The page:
Indian rideshare company Ola is reportedly set to lay off 1,400 workers after feeling the impact of the coronavirus and seeing its revenue drop as much as 95% over the last two months.

CEO and co-founder Bhavish Aggarwal told employees in an email obtained by CNBC that it is “the toughest decision I have ever taken.”

Ola’s layoffs will only affect workers in India, which Affarwal said would not include another round of job cuts following the announcement, the news outlet reported. Employees will reportedly receive three months of severance pay, stock options, and insurance coverage.

With customers staying home during the country’s shelter-in-place orders, the demand for Ola’s ridesharing services has dropped dramatically, despite the company’s implementation of safety measures for its drivers and passengers, including required face masks, social distancing, enhanced sanitation after every ride, and personal hygiene etiquette at all times.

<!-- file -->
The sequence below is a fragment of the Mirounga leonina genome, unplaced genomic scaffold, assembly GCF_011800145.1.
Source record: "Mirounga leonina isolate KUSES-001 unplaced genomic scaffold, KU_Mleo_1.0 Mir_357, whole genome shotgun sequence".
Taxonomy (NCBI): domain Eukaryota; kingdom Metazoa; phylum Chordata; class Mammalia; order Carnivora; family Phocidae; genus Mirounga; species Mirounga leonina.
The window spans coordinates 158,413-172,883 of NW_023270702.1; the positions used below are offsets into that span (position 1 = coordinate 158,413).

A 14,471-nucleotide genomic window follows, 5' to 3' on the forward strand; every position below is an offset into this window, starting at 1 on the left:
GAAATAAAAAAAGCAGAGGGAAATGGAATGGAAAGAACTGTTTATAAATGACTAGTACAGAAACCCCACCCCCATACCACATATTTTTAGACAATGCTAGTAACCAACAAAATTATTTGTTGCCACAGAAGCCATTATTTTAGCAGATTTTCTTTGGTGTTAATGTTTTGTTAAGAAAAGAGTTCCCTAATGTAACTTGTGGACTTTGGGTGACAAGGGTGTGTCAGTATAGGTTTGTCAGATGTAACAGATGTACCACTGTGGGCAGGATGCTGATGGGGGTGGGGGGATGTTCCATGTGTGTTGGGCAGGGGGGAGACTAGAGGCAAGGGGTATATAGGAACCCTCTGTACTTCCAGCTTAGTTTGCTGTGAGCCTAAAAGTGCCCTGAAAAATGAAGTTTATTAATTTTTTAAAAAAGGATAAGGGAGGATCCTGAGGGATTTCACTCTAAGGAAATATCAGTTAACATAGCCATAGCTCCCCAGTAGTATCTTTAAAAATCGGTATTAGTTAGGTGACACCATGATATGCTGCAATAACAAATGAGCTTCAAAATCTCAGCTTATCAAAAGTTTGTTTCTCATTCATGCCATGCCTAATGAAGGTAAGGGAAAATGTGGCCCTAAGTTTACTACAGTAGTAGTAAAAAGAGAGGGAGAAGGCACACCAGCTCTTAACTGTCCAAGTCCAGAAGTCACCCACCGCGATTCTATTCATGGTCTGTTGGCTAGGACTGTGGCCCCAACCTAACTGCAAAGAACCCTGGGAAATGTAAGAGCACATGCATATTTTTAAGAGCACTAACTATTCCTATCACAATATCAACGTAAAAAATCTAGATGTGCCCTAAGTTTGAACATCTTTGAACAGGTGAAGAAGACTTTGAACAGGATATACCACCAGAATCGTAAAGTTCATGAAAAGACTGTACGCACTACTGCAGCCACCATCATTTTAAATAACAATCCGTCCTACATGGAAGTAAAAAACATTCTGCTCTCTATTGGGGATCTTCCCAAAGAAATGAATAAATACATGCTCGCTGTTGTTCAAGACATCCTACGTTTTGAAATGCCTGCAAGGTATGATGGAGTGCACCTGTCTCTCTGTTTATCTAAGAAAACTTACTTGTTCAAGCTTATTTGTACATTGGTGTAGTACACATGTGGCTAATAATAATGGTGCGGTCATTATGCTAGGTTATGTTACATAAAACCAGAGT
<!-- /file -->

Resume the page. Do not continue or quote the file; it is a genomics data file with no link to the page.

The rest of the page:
Ola is looking to conserve cash during the COVID-19 crisis, which Aggarwal said was “the new realities of our business, we are also going to recommit ourselves to strengthening our operational excellence and leverage a lot more technology to improve efficiencies and reduce cost across all parts of our business.”

Ola joins rideshare rivals Lyft and Uber in laying off workers. Lyft laid off 982 workers while Uber let 6,700 employees go during the coronavirus pandemic.

Ola is laying off 1,400 workers. In this photograph taken on September 12, 2019, an Ola cab driver talks on his mobile phone at a roadside in Amritsar. - When India's Finance Minister Nirmala Sitharaman September 10 claimed millennials' preference for ride-hailing apps was contributing to a painful slump in car sales, it sparked a online backlash from furious youngsters. While data shows ride-hailing firms such as Uber and Ola are popular with younger consumers more comfortable with shared mobility and digital trends, analysts say the auto industry's problems run deeper than that -- and it is facing more serious bumps in the road. Getty Images/NARINDER NANU/AFP